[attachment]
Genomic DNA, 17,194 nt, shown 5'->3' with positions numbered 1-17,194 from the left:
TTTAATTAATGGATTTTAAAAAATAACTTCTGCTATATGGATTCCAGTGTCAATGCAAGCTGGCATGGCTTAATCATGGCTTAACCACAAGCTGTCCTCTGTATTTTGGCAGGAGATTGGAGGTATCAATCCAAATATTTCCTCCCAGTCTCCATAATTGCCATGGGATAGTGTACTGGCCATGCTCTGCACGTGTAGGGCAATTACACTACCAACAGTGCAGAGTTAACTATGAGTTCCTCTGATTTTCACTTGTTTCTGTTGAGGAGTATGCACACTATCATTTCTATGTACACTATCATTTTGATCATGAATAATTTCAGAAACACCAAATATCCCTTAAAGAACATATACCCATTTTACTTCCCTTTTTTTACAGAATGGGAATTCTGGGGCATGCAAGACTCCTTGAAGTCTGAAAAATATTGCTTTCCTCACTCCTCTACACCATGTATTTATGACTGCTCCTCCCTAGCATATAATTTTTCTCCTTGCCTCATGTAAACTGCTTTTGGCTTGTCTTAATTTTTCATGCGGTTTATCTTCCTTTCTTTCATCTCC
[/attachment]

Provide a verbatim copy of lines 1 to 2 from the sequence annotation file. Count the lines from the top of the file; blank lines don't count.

Genomic DNA, 17,194 nt, shown 5'->3' with positions numbered 1-17,194 from the left:
TTTAATTAATGGATTTTAAAAAATAACTTCTGCTATATGGATTCCAGTGTCAATGCAAGCTGGCATGGCTTAATCATGGCTTAACCACAAGCTGTCCTCTGTATTTTGGCAGGAGATTGGAGGTATCAATCCAAATATTTCCTCCCAGTCTCCATAATTGCCATGGGATAGTGTACTGGCCATGCTCTGCACGTGTAGGGCAATTACACTACCAACAGTGCAGAGTTAACTATGAGTTCCTCTGATTTTCACTTGTTTCTGTTGAGGAGTATGCACACTATCATTTCTATGTACACTATCATTTTGATCATGAATAATTTCAGAAACACCAAATATCCCTTAAAGAACATATACCCATTTTACTTCCCTTTTTTTACAGAATGGGAATTCTGGGGCATGCAAGACTCCTTGAAGTCTGAAAAATATTGCTTTCCTCACTCCTCTACACCATGTATTTATGACTGCTCCTCCCTAGCATATAATTTTTCTCCTTGCCTCATGTAAACTGCTTTTGGCTTGTCTTAATTTTTCATGCGGTTTATCTTCCTTTCTTTCATCTCC